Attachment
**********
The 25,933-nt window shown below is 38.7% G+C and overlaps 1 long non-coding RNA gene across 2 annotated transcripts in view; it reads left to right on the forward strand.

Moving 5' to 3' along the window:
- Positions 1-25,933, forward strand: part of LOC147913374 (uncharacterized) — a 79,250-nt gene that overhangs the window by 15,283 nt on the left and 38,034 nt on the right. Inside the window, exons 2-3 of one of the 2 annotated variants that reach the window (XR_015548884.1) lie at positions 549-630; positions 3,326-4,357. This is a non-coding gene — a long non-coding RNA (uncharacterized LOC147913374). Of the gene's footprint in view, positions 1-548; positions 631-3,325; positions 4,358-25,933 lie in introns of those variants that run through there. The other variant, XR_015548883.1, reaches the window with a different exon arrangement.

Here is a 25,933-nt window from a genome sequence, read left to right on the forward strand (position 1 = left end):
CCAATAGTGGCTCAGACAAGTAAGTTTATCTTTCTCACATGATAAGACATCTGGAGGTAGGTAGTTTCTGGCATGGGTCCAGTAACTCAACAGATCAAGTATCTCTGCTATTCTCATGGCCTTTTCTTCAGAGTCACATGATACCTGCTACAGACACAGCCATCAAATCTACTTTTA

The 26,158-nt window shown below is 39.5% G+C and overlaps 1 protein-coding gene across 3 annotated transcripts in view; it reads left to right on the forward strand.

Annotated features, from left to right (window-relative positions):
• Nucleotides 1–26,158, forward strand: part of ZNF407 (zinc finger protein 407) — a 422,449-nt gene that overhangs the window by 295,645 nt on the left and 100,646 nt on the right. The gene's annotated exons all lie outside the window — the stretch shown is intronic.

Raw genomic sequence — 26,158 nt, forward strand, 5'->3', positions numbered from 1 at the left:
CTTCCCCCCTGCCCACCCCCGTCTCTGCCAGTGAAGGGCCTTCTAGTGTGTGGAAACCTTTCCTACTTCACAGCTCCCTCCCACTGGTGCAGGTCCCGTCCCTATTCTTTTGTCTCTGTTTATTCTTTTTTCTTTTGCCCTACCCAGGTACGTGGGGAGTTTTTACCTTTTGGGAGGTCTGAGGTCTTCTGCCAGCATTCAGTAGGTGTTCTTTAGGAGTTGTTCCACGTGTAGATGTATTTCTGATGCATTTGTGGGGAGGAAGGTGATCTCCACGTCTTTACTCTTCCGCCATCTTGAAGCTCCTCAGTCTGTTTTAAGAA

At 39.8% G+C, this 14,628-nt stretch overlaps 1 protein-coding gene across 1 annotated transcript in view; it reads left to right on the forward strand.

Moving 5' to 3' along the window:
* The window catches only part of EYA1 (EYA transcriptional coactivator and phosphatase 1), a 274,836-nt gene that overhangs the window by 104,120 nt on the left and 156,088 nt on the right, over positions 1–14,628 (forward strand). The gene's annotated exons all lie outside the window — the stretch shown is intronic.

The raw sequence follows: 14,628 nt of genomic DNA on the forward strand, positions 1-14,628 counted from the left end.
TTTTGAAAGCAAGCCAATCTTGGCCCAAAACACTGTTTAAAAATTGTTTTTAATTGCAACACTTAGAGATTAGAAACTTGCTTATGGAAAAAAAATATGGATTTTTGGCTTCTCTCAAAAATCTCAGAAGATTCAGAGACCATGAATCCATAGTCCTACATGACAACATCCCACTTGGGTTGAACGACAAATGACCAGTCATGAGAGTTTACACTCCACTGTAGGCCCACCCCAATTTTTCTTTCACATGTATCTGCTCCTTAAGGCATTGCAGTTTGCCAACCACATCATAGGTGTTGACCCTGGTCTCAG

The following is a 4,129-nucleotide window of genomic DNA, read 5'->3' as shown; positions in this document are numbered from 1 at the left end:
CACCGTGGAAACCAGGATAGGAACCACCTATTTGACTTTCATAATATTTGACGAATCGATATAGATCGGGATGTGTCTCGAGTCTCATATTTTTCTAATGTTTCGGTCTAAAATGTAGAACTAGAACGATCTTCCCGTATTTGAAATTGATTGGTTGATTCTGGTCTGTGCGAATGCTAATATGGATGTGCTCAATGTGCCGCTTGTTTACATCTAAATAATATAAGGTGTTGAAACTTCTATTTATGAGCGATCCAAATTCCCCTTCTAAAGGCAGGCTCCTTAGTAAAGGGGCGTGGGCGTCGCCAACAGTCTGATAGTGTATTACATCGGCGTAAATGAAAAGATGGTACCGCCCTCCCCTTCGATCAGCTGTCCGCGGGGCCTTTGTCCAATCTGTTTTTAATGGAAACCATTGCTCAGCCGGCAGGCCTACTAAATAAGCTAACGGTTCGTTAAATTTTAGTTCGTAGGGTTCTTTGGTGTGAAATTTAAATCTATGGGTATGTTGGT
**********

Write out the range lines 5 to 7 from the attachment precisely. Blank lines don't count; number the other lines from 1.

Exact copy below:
CCAATAGTGGCTCAGACAAGTAAGTTTATCTTTCTCACATGATAAGACATCTGGAGGTAGGTAGTTTCTGGCATGGGTCCAGTAACTCAACAGATCAAGTATCTCTGCTATTCTCATGGCCTTTTCTTCAGAGTCACATGATACCTGCTACAGACACAGCCATCAAATCTACTTTTA

The 26,158-nt window shown below is 39.5% G+C and overlaps 1 protein-coding gene across 3 annotated transcripts in view; it reads left to right on the forward strand.

Annotated features, from left to right (window-relative positions):